The University of Washington laid the foundation of my entire career... I don’t know if I owe the UW everything, but I owe it quite a lot!
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Love & Graduate Fellowship
They met in a UW bibliography class. He was a 25-year-old from Brooklyn with a penchant for Renaissance literature. She was a 28-year-old Spanish teacher and teaching assistant in the Romance Languages Department from Paraná, Argentina. The class, on UW library resources, was required for English Department graduate students in 1958. But neither Matthew Proser nor Maria Augenblick knew that it would also be the beginning of a 60-year love story.
“Maria was beautiful, quiet, well spoken in her English—with a Spanish accent I loved and which she said she would not give up,” recalls Matthew. “We both loved ice cream. When we had our first date, she ordered a second ice cream cone. I said to myself, ‘This is it!’ So ice cream brought us together.”
In a way it was ice cream and English literature—the love of reading and the pursuit of knowledge that started when they were young.
“I started reading seriously about the age of 12 and put away my comic books,” writes Matthew. “Jack London, C.S. Forester, Nordorff, and Hall became my under-the-blankets, flashlit companions. When I finally came out from under cover, my parents were pleasantly surprised to find that I really could read, and I was hooked.”
As a young adult, Maria navigated hardship to pursue her education. When she was 17, her father passed away and she had to work to support her mother and sister. Despite this interruption in her education, she eventually returned to school and earned her degree in English with a minor in education from National University of the Litoral in Argentina.
Some 5,000 miles away, Matthew earned his undergraduate degree in English from NYU in 1954. It would take a stint in the Army, a Greyhound trip across the U.S., the advice of a trusted professor, and a graduate scholarship to bring them both to the University of Washington in 1958. A year after that fateful bibliography course, they were married.
“The University of Washington laid the foundation of my entire career and supported me financially through all five years of my doctoral candidacy,” writes Matthew. “I studied with wonderful teachers who influenced my view of literature and made many life-time friends—the chief of these would be my life-mate, Maria. I don’t know if I owe the UW everything, but I owe it quite a lot!”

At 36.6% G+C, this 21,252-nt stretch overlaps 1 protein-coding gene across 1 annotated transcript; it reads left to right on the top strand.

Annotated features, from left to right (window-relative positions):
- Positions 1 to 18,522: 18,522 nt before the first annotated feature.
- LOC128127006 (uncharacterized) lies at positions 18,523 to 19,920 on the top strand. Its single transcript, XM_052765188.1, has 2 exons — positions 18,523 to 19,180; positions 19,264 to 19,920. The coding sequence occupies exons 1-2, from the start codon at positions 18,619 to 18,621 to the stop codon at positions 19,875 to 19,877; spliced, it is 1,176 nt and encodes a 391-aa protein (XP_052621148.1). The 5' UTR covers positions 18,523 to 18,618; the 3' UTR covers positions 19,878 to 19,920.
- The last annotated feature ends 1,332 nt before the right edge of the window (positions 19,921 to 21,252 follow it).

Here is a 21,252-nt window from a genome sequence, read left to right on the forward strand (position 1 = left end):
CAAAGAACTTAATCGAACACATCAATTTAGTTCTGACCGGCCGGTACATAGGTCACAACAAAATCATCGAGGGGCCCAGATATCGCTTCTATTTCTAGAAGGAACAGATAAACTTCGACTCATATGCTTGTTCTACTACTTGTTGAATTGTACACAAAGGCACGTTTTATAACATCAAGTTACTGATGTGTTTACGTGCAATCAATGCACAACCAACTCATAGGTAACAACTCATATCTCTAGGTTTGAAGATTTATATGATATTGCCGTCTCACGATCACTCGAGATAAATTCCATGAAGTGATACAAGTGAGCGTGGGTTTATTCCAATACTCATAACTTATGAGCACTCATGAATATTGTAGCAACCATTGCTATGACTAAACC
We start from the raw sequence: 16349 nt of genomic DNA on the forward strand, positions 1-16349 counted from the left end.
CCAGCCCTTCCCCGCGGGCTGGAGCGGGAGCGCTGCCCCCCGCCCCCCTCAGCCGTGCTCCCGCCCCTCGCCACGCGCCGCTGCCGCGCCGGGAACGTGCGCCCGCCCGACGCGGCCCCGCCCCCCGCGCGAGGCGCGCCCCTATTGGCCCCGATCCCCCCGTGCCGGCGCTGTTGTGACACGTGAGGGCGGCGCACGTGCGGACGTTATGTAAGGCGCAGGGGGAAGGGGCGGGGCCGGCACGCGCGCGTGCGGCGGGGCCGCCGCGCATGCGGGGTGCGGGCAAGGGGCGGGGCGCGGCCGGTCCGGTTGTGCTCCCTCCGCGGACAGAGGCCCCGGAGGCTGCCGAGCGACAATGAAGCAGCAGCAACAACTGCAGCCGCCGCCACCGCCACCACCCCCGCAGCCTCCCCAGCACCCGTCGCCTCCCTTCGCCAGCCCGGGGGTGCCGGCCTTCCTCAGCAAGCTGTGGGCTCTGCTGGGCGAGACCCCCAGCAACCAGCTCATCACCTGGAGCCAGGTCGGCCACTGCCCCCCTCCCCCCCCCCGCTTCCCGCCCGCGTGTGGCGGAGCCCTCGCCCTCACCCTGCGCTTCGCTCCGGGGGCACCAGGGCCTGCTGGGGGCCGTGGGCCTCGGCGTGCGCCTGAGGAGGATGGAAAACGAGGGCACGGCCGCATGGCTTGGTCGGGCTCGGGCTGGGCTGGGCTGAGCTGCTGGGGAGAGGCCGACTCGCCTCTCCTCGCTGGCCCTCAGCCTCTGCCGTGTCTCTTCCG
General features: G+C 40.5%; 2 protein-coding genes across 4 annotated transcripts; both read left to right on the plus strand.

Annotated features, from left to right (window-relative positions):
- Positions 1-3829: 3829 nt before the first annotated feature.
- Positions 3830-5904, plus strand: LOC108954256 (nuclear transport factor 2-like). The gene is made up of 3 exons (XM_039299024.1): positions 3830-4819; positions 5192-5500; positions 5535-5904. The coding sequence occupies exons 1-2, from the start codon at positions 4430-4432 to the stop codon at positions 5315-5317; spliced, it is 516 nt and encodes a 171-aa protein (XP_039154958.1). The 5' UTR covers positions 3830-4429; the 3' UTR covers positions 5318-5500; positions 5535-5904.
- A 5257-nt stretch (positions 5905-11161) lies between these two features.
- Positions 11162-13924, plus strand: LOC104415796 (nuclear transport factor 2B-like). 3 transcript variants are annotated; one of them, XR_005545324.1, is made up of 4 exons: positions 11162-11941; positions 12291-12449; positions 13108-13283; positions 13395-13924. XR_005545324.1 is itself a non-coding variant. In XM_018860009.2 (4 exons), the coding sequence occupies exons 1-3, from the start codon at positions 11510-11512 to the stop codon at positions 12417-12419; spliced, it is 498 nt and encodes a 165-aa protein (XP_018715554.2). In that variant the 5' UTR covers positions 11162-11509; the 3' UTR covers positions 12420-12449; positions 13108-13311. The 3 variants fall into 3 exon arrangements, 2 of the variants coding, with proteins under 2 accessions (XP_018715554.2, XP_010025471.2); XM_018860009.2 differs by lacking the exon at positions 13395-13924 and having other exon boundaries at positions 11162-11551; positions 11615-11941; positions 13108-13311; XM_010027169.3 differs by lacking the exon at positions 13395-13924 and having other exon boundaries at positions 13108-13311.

Now Matthew wants other students to have the same meaningful education that he and Maria enjoyed. To that end, he has planned a bequest gift that will establish the Matthew and Maria Proser Graduate English Fellowship to support future generations of scholars.
After Matthew earned his PhD, he began a long career as an English professor at the University of Connecticut, teaching and writing about Shakespeare, Marlowe, and other giants of the Renaissance. He became a charter member of the Marlowe Society of America and in 1995 published his book, The Gift of Fire: Aggression and the Plays of Christopher Marlowe.
Matthew sees the current trend away from humanities disciplines as both errant and cyclical. “Even when I was a graduate student in the 1950s, the humanities were embattled. Plus ça change, plus c’est la même chose! (‘the more things change, the more they are the same’),” he says. “But the humanities will never die. Human life cannot be set into a formula. Science can show us what we are, but not who we are. To lose the humanities is to lose our past, impoverish our present, and deracinate the future.”
As Matthew and Maria grew their family, Maria continued to teach Spanish and got involved in social work with the local Puerto Rican Community. For decades she served—at soup kitchens, at a local health clinic, as an AIDs counselor, with Amnesty International, and at community and cultural organizations supporting low-cost housing and furthering Latinx issues. As a couple, they raised two kids, traveled the world, protested wars from Vietnam to Iraq, and collaborated on text translation projects.
After retiring, they moved to Salt Lake City, Utah, where they relished in their children’s successes and continued to travel. Sadly, last year Maria passed away, but even in her death she continues to contribute to society and the collective good—the family agreed to donate her body for research to the University of Utah as she would have wanted.
In a practical sense, the Matthew and Maria Proser Graduate English Fellowship will enable burgeoning scholars to pursue graduate work like Matthew and Maria. But it’s also more than that—a fitting symbol of their story. Two graduate students who fell in love, traveled the world, gave back to their communities, and made a life together.
“Maria and I both remembered our days at the University of Washington with enthusiastic affection,” recalls Matthew. “The University of Washington played a highly significant part in our lives and we hope the same wonderful experience will happen to those who receive this Fellowship.”